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The private sector is unlikely to make up the shortfall. As Tod Lipka, president and CEO of Step Up on Second, which provides housing for the homeless in Santa Monica, explained, “Giving hasn’t stopped, but people aren’t giving at the level they were before the recession.”

But despite the uncertain financial landscape, architects in Los Angeles continue to work closely with nonprofit developers on more affordable and supportive housing. In fact, with a relatively dire commercial market, more architects than ever are receptive to working with much tighter budgets in the public sector, said Lipka.

Nonprofit housing developers stress that they’re looking for architects with an innate sensitivity to the community they’re serving. “We want to create housing that doesn’t feel institutional,” said Rysman. Another criterion is speed. “There’s a certain degree of stop-and-go,” explained Dora Leong Gallo, CEO of A Community of Friends, an affordable housing developer. “Responsiveness is critical, especially for projects funded with tax credits. Delaying any part of the process can jeopardize a project.”

One architect who has transitioned from commercial projects to publicly funded work is Lorcan O’Herlihy, who maintains that lessons learned in the private sector can translate into supportive housing design. “We take programmatic criteria—incorporate green roofs, cable systems for irrigation, landscapes into urban areas—and try to be inventive within strict parameters,” he said.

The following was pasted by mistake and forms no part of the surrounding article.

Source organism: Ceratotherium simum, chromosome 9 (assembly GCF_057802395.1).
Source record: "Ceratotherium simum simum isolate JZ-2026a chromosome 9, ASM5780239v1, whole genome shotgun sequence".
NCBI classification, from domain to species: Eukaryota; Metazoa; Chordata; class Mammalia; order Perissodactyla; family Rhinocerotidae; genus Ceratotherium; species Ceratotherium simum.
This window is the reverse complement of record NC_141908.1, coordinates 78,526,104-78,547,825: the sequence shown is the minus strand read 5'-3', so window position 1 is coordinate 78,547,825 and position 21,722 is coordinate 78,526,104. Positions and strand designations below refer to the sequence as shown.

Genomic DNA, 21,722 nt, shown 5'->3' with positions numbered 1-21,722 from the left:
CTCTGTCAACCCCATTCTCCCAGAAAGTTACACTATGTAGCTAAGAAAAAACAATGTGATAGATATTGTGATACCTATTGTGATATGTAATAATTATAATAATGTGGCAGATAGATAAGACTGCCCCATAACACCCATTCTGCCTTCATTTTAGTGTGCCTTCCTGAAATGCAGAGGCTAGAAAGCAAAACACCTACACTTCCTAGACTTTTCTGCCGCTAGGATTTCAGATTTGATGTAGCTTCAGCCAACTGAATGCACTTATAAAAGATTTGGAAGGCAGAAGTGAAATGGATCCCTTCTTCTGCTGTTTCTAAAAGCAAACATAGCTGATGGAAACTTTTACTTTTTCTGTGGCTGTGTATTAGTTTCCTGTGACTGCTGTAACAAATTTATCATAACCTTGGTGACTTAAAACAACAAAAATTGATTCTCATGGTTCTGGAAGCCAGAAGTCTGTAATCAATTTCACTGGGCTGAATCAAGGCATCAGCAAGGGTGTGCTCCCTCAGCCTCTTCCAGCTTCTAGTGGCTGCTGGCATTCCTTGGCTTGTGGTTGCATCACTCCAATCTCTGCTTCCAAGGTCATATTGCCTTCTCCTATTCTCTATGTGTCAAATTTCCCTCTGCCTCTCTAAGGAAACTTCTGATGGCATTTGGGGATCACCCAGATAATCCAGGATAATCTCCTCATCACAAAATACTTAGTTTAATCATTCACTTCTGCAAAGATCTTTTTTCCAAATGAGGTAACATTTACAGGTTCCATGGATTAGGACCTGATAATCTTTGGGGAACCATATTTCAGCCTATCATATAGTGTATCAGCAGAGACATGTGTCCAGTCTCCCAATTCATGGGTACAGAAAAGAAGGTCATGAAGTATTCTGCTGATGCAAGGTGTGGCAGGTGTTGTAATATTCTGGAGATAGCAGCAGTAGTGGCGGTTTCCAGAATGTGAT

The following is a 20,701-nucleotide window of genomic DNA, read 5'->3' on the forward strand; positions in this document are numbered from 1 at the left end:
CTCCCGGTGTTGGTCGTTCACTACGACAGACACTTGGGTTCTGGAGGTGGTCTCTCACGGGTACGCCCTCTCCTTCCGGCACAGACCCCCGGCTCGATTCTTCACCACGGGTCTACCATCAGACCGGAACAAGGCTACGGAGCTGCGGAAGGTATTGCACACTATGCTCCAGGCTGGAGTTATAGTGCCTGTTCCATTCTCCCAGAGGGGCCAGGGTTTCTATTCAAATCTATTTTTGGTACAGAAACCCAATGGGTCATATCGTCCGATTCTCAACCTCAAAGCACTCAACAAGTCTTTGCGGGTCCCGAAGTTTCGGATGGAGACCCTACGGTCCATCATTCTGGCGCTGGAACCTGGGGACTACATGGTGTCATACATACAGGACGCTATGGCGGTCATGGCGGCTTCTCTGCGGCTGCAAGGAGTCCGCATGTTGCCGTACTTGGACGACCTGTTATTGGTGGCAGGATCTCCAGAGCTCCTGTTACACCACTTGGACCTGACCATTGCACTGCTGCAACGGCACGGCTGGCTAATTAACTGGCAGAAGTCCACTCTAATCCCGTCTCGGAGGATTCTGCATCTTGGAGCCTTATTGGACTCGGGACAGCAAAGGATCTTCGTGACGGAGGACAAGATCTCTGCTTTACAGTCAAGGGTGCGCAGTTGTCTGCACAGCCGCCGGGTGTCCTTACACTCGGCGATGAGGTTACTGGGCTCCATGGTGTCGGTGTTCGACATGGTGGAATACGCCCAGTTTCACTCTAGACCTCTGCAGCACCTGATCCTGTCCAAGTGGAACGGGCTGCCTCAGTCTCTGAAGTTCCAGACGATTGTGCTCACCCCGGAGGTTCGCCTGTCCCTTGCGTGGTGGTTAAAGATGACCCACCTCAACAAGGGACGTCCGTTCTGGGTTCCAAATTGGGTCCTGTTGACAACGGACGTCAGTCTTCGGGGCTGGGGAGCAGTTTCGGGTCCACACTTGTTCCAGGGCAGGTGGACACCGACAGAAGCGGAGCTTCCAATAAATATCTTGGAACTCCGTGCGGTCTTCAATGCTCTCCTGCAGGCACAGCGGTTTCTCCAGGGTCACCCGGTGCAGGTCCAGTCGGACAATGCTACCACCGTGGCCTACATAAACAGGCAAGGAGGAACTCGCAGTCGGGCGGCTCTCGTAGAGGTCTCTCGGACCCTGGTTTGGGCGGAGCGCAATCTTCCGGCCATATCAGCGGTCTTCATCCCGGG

Is there a silver lining to the budget crisis for affordable and supportive housing? Gallo thinks so, especially as president pro tempore of the California State Senate, Darrell Steinberg, plans to introduce a bill to provide a permanent revenue source for affordable housing. Gallo said the political environment may finally be ripe to pass such a bill: “One good thing that’s come out of [this financial crisis] is an understanding of the importance of having a place to call home.”


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